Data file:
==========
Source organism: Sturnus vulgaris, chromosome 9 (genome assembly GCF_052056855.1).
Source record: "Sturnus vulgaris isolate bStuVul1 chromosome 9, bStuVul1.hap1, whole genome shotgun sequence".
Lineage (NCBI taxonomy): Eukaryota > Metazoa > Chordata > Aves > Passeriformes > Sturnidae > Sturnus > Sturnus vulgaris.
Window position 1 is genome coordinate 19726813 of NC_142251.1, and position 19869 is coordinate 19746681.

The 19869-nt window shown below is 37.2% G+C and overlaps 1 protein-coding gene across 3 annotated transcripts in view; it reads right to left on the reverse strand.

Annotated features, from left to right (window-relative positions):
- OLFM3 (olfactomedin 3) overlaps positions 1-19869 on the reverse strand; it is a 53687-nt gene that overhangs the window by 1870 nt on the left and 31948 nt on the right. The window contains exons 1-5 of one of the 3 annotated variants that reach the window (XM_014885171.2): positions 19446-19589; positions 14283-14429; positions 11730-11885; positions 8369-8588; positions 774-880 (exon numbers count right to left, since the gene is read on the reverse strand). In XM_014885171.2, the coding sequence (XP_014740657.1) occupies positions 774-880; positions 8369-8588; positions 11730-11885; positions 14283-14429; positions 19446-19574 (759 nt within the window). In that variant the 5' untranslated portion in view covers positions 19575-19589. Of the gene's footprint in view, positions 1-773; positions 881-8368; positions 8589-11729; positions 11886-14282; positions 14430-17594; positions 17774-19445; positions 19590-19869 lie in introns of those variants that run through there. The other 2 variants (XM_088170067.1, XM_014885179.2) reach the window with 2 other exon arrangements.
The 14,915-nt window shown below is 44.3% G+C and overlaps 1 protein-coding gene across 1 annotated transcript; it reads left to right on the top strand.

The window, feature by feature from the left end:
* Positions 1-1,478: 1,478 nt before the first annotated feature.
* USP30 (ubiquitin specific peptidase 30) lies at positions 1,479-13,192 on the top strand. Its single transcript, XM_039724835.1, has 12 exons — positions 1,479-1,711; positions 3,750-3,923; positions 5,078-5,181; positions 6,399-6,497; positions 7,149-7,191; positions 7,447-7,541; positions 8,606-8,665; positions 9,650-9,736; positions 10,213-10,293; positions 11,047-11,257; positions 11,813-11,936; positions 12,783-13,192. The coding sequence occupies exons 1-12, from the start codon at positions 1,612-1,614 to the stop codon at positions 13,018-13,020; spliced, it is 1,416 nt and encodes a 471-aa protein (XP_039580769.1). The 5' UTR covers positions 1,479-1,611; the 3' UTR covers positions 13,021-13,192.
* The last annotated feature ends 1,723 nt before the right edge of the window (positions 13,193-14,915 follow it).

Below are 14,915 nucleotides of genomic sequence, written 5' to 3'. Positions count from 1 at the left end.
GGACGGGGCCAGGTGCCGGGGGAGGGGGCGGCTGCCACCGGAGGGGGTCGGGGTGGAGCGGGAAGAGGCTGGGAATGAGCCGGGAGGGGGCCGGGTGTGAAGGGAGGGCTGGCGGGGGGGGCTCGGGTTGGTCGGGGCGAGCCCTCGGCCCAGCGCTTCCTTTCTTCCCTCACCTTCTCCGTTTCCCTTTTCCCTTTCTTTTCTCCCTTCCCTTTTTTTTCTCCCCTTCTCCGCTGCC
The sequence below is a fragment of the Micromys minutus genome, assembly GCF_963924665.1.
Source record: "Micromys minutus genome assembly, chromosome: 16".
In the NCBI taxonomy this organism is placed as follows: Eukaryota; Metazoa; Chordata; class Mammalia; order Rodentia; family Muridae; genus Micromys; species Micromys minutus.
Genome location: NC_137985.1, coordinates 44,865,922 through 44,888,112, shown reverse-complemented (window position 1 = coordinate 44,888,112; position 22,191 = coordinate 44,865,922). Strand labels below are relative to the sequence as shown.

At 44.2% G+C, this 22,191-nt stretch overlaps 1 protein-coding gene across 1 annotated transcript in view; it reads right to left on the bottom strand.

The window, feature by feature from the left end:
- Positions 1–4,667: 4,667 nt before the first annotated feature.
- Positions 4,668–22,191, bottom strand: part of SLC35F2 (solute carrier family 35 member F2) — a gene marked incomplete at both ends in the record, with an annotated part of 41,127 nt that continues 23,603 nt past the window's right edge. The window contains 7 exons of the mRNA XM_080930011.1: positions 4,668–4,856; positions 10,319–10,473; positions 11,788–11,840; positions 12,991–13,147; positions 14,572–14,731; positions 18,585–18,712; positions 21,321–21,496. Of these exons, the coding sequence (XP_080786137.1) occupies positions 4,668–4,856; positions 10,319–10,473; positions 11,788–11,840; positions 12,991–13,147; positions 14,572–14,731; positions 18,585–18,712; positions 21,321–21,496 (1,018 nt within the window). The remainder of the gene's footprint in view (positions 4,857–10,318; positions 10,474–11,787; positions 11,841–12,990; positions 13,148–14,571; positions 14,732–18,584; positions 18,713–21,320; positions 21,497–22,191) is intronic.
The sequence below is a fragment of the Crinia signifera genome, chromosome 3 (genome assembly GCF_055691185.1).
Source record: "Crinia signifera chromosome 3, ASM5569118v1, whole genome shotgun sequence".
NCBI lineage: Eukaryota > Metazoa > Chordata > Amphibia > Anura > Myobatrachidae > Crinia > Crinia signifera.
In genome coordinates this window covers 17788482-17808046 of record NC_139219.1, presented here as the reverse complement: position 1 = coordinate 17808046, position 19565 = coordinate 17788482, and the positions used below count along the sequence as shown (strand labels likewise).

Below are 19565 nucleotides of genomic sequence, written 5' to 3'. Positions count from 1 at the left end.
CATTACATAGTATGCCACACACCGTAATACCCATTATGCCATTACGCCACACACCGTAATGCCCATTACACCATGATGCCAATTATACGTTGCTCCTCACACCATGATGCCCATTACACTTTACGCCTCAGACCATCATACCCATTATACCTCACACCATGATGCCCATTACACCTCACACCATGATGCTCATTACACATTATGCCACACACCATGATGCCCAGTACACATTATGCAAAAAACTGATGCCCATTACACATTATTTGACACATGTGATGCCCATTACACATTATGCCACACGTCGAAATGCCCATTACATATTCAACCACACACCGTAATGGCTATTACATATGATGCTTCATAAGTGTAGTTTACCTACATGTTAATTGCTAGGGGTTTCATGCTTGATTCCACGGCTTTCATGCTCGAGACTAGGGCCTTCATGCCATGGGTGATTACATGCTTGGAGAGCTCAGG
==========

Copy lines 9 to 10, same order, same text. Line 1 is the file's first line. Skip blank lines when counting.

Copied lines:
The window, feature by feature from the left end:
* Positions 1-1,478: 1,478 nt before the first annotated feature.